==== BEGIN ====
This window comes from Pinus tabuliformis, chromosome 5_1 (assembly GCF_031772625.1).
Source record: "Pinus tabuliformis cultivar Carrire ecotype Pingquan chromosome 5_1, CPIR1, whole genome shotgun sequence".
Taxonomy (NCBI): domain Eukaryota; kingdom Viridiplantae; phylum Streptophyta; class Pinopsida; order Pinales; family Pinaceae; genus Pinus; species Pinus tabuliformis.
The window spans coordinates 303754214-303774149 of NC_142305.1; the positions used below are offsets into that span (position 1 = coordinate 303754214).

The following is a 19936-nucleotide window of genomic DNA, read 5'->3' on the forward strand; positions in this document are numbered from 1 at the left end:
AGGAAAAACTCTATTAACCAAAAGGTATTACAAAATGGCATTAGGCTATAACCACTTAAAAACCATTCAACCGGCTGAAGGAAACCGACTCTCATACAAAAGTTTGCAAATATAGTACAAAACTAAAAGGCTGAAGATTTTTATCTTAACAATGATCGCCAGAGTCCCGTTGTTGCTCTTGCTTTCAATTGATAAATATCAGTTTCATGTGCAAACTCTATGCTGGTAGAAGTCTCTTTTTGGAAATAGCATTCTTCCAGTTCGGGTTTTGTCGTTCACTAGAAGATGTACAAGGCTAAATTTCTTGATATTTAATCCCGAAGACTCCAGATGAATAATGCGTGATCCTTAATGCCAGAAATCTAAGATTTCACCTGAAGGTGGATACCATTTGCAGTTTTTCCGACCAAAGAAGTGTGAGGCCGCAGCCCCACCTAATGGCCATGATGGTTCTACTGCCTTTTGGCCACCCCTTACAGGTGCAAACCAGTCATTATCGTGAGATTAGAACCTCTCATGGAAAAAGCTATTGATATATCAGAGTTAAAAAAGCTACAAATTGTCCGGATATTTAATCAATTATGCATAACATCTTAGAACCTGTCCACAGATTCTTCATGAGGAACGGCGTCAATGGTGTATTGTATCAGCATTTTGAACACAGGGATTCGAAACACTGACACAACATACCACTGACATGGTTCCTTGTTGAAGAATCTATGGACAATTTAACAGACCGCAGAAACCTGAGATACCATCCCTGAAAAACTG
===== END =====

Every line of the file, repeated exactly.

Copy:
This window comes from Pinus tabuliformis, chromosome 5_1 (assembly GCF_031772625.1).
Source record: "Pinus tabuliformis cultivar Carrire ecotype Pingquan chromosome 5_1, CPIR1, whole genome shotgun sequence".
Taxonomy (NCBI): domain Eukaryota; kingdom Viridiplantae; phylum Streptophyta; class Pinopsida; order Pinales; family Pinaceae; genus Pinus; species Pinus tabuliformis.
The window spans coordinates 303754214-303774149 of NC_142305.1; the positions used below are offsets into that span (position 1 = coordinate 303754214).

The following is a 19936-nucleotide window of genomic DNA, read 5'->3' on the forward strand; positions in this document are numbered from 1 at the left end:
AGGAAAAACTCTATTAACCAAAAGGTATTACAAAATGGCATTAGGCTATAACCACTTAAAAACCATTCAACCGGCTGAAGGAAACCGACTCTCATACAAAAGTTTGCAAATATAGTACAAAACTAAAAGGCTGAAGATTTTTATCTTAACAATGATCGCCAGAGTCCCGTTGTTGCTCTTGCTTTCAATTGATAAATATCAGTTTCATGTGCAAACTCTATGCTGGTAGAAGTCTCTTTTTGGAAATAGCATTCTTCCAGTTCGGGTTTTGTCGTTCACTAGAAGATGTACAAGGCTAAATTTCTTGATATTTAATCCCGAAGACTCCAGATGAATAATGCGTGATCCTTAATGCCAGAAATCTAAGATTTCACCTGAAGGTGGATACCATTTGCAGTTTTTCCGACCAAAGAAGTGTGAGGCCGCAGCCCCACCTAATGGCCATGATGGTTCTACTGCCTTTTGGCCACCCCTTACAGGTGCAAACCAGTCATTATCGTGAGATTAGAACCTCTCATGGAAAAAGCTATTGATATATCAGAGTTAAAAAAGCTACAAATTGTCCGGATATTTAATCAATTATGCATAACATCTTAGAACCTGTCCACAGATTCTTCATGAGGAACGGCGTCAATGGTGTATTGTATCAGCATTTTGAACACAGGGATTCGAAACACTGACACAACATACCACTGACATGGTTCCTTGTTGAAGAATCTATGGACAATTTAACAGACCGCAGAAACCTGAGATACCATCCCTGAAAAACTG